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ACS Nano. 2016 Jul 26;10(7):6816-25. doi: 10.1021/acsnano.6b02442. Epub 2016 Jun 20.

Strategy to Boost the Efficiency of Mixed-Ion Perovskite Solar Cells: Changing Geometry of the Hole Transporting Material.

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Physical Chemistry, Center of Molecular Devices, Department of Chemistry-Ångström Laboratory, Uppsala University , SE-75120 Uppsala, Sweden.
Organic Chemistry, Center of Molecular Devices, Department of Chemistry, Chemical Science and Engineering, KTH Royal Institute of Technology , SE-10044 Stockholm, Sweden.
Laboratory of Photomolecular Science, Institute of Chemical Sciences and Engineering, École Polytechnique Fédérale de Lausanne, EPFL-FSB-ISIC-LSPM, Chemin des Alambics, Station 6, CH-1015 Lausanne, Switzerland.


The hole transporting material (HTM) is an essential component in perovskite solar cells (PSCs) for efficient extraction and collection of the photoinduced charges. Triphenylamine- and carbazole-based derivatives have extensively been explored as alternative and economical HTMs for PSCs. However, the improvement of their power conversion efficiency (PCE), as well as further investigation of the relationship between the chemical structure of the HTMs and the photovoltaic performance, is imperatively needed. In this respect, a simple carbazole-based HTM X25 was designed on the basis of a reference HTM, triphenylamine-based X2, by simply linking two neighboring phenyl groups in a triphenylamine unit through a carbon-carbon single bond. It was found that a lowered highest occupied molecular orbital (HOMO) energy level was obtained for X25 compared to that of X2. Besides, the carbazole moiety in X25 improved the molecular planarity as well as conductivity property in comparison with the triphenylamine unit in X2. Utilizing the HTM X25 in a solar cell with mixed-ion perovskite [HC(NH2)2]0.85(CH3NH3)0.15Pb(I0.85Br0.15)3, a highest reported PCE of 17.4% at 1 sun (18.9% under 0.46 sun) for carbazole-based HTM in PSCs was achieved, in comparison of a PCE of 14.7% for triphenylamine-based HTM X2. From the steady-state photoluminescence and transient photocurrent/photovoltage measurements, we conclude that (1) the lowered HOMO level for X25 compared to X2 favored a higher open-circuit voltage (Voc) in PSCs; (2) a more uniform formation of X25 capping layer than X2 on the surface of perovskite resulted in more efficient hole transport and charge extraction in the devices. In addition, the long-term stability of PSCs with X25 is significantly enhanced compared to X2 due to its good uniformity of HTM layer and thus complete coverage on the perovskite. The results provide important information to further develop simple and efficient small molecular HTMs applied in solar cells.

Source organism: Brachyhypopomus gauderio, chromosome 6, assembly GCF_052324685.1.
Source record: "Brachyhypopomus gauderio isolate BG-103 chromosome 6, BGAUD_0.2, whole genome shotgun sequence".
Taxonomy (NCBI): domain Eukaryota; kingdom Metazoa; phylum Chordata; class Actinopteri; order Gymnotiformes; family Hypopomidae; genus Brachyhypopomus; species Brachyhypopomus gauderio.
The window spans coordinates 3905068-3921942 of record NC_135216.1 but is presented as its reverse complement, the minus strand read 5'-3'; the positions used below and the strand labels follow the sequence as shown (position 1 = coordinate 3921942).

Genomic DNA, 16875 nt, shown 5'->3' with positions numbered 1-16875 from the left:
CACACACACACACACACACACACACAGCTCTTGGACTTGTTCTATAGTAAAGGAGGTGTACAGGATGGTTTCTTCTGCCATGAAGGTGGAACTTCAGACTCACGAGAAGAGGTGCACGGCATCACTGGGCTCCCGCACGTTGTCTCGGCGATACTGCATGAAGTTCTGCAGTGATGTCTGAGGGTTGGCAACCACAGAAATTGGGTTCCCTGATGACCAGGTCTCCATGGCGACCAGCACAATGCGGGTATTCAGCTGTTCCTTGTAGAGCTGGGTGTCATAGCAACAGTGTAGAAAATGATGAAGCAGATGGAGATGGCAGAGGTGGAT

carbazole; hole transporting materials; mixed-ion perovskite; stability; triphenylamine


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